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Wychbury Hill
The strange atmosphere of Wychbury.
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Apologies to Alchemilla, Wychburyman, Hedgerider and morfe --- I've only just found your responses re: my original weblog. The atmoshere aspect does seem to be a common thread, and although i like speculating about the historical reality, in the final analysis this is pretty un knowable. Recently i wrote a short song about all this stuff, and i've been surprised at the reverberations that caused. My psychic impressions (for what they are worth) are of a desperate last stand, with no quarter for the losers, of loss, of a culture that may have been prosperous and unbroken for hundreds of years, maybe longer. I was told that every tree of the grove, was where a warrior chief had been interred, as a boy. Does anyone else know this story? The battle is the key event, i think, and if it was contemporary with the Arthurian/Ambrosian resistance, that sublimation of the culture into poetry and myth, may be all the more pertinent to the site. To lose here, was a death blow to the British hopes of holding together any federation of British Kingdoms, and they must have known that the War was lost too. The conquered population would have been either exterminated or enslaved, and a harsh regime would probably have followed, although this view of the invasion is contested by modern academics. What seems to be the consensus is that the English became more pragmatic about these things as the moved west, so that in Herefordshire, "Waelisc" were spared to work the land as bondmen in a puppet statelet called "Arkenfield". In the east however, there is little evidence of British blood having survived in modern DNA surveys, so this means that either they massacred the (male) population, or, the two peoples are too similar to be differentiated bt the DNA (chromosone) method. Perhaps if we think of the way the English have traditionally behaved to peoples they have conquered, we may guess which of these two is correct, but my own view is that peace 'n love were probably not in vogue! The other problem, is that the English were not very sophisticated back then, and so instead of an historical record, the people had recourse to legend and myth about a defeat they had sustained. Over a few generations the facts get lost, and in a few hundred years all you have left is a shadowy memory, where truth has become conflated with legend, leaving a feeling of exposure to some mighty event, but with nothing tangible to grasp. Thats why i'd be interested in kicking around what we do know together, and I think i know just the place to do it in!!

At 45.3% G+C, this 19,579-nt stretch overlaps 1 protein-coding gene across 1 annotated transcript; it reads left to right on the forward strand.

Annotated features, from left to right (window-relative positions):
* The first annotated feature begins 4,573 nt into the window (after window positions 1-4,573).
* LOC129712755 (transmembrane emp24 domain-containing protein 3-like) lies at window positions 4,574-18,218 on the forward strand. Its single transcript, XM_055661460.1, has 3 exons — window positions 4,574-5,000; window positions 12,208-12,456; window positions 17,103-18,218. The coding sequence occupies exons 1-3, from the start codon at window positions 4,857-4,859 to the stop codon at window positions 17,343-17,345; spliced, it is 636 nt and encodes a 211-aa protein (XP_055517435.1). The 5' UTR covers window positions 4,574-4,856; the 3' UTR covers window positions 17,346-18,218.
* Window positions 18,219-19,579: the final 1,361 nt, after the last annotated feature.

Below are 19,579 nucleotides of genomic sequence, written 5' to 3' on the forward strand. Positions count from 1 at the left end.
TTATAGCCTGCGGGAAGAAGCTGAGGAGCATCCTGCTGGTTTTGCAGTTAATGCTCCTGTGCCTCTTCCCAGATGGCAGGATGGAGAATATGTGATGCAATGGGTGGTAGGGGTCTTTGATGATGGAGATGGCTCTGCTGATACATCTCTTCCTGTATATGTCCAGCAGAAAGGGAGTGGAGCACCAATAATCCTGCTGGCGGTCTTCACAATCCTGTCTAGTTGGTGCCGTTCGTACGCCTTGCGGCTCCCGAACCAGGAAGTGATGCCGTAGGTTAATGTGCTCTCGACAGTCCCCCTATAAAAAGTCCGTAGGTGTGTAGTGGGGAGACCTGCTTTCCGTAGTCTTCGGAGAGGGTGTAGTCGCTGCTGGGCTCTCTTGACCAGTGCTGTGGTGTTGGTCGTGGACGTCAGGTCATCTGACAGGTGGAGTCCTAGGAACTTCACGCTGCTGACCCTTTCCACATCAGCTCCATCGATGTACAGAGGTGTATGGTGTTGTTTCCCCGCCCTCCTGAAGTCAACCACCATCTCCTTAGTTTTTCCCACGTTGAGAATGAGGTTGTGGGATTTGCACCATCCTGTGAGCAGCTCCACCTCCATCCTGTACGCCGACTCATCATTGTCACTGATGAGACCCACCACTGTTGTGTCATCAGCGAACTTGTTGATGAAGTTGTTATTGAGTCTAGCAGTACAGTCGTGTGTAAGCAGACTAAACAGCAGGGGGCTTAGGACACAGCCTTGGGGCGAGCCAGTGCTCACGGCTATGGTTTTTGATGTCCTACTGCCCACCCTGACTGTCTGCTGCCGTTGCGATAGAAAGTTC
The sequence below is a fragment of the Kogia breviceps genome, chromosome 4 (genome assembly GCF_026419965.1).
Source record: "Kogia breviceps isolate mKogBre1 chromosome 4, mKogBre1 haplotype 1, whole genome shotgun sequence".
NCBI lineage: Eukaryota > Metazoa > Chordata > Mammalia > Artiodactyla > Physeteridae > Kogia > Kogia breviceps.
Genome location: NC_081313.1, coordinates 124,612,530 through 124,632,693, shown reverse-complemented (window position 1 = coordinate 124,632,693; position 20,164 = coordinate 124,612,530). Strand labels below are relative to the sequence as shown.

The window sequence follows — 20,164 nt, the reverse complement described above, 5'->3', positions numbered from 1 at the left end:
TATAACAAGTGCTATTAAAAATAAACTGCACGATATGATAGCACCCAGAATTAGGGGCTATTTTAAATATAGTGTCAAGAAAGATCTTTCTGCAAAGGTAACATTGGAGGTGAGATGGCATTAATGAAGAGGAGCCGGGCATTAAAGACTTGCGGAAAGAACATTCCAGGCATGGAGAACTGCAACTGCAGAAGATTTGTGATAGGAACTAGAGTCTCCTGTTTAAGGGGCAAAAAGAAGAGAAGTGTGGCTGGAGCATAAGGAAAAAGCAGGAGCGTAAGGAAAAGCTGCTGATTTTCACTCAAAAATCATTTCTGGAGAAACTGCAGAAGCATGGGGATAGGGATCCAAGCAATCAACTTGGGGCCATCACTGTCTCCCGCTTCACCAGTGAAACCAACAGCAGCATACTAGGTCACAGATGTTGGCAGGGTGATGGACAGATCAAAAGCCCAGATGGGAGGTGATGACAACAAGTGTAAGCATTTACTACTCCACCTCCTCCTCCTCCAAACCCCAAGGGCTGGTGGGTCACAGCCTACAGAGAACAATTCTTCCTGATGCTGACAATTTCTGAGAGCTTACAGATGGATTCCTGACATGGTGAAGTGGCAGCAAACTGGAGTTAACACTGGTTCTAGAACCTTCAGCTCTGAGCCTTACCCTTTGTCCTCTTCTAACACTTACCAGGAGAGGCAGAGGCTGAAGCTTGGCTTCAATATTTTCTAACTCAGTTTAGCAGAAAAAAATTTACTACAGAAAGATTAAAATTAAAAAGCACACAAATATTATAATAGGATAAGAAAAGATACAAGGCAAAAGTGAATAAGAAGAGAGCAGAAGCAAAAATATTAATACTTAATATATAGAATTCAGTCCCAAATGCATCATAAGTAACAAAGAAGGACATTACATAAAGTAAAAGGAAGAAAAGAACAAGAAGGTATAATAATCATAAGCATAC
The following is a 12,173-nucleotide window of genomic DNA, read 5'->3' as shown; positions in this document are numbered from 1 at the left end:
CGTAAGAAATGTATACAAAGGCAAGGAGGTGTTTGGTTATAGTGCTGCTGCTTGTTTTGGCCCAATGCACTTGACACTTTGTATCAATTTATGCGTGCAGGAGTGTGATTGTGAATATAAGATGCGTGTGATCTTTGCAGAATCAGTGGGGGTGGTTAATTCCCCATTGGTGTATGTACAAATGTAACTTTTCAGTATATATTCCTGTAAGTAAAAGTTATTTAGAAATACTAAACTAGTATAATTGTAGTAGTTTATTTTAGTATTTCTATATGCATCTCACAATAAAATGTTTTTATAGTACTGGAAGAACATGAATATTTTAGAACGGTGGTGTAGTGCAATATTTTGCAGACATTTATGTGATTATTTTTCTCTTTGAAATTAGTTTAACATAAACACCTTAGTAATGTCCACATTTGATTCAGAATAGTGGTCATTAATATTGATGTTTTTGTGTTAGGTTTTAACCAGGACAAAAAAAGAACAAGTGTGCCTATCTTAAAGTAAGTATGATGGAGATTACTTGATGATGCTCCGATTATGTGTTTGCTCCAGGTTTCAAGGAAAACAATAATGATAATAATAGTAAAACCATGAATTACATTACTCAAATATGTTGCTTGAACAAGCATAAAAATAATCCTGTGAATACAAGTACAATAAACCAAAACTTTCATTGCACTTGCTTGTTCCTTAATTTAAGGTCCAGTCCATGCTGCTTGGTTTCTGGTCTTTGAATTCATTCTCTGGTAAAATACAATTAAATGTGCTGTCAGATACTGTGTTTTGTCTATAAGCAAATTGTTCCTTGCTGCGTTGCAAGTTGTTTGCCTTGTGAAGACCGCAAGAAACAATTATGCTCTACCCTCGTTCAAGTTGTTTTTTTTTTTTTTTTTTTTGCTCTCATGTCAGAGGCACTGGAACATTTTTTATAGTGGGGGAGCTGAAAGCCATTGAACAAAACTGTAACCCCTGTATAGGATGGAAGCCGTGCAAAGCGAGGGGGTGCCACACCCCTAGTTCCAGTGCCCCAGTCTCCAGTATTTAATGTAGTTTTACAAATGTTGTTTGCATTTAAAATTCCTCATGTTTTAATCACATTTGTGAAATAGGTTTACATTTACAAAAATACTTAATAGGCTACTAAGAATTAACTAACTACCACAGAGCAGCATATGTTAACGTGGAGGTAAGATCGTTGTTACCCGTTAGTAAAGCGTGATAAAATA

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Posted by Forrester
15th April 2005ce

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